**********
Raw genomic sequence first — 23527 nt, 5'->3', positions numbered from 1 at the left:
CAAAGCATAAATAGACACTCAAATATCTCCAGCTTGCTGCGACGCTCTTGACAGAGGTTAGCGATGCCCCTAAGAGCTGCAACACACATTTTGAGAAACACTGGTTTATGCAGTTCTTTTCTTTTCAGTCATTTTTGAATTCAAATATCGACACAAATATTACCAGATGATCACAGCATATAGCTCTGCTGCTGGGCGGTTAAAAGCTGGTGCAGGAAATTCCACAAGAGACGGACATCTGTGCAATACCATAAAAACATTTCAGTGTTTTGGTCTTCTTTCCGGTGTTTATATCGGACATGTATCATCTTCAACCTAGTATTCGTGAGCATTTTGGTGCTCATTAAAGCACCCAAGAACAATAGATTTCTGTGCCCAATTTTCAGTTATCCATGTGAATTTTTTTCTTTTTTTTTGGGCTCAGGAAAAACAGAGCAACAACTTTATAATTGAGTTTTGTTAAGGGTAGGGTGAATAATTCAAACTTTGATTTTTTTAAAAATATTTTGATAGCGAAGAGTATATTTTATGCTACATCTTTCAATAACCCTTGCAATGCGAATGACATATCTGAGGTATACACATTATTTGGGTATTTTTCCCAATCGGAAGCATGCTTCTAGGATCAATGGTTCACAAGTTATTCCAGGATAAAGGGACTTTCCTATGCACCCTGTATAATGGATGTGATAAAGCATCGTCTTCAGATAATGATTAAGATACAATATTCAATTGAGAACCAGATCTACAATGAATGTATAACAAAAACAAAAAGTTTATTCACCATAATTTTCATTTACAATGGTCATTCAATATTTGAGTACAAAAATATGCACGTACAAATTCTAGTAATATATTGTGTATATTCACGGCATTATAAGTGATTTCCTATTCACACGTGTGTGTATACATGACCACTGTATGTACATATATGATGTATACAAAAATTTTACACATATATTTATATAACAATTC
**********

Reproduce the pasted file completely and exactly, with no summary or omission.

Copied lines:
Raw genomic sequence first — 23527 nt, 5'->3', positions numbered from 1 at the left:
CAAAGCATAAATAGACACTCAAATATCTCCAGCTTGCTGCGACGCTCTTGACAGAGGTTAGCGATGCCCCTAAGAGCTGCAACACACATTTTGAGAAACACTGGTTTATGCAGTTCTTTTCTTTTCAGTCATTTTTGAATTCAAATATCGACACAAATATTACCAGATGATCACAGCATATAGCTCTGCTGCTGGGCGGTTAAAAGCTGGTGCAGGAAATTCCACAAGAGACGGACATCTGTGCAATACCATAAAAACATTTCAGTGTTTTGGTCTTCTTTCCGGTGTTTATATCGGACATGTATCATCTTCAACCTAGTATTCGTGAGCATTTTGGTGCTCATTAAAGCACCCAAGAACAATAGATTTCTGTGCCCAATTTTCAGTTATCCATGTGAATTTTTTTCTTTTTTTTTGGGCTCAGGAAAAACAGAGCAACAACTTTATAATTGAGTTTTGTTAAGGGTAGGGTGAATAATTCAAACTTTGATTTTTTTAAAAATATTTTGATAGCGAAGAGTATATTTTATGCTACATCTTTCAATAACCCTTGCAATGCGAATGACATATCTGAGGTATACACATTATTTGGGTATTTTTCCCAATCGGAAGCATGCTTCTAGGATCAATGGTTCACAAGTTATTCCAGGATAAAGGGACTTTCCTATGCACCCTGTATAATGGATGTGATAAAGCATCGTCTTCAGATAATGATTAAGATACAATATTCAATTGAGAACCAGATCTACAATGAATGTATAACAAAAACAAAAAGTTTATTCACCATAATTTTCATTTACAATGGTCATTCAATATTTGAGTACAAAAATATGCACGTACAAATTCTAGTAATATATTGTGTATATTCACGGCATTATAAGTGATTTCCTATTCACACGTGTGTGTATACATGACCACTGTATGTACATATATGATGTATACAAAAATTTTACACATATATTTATATAACAATTC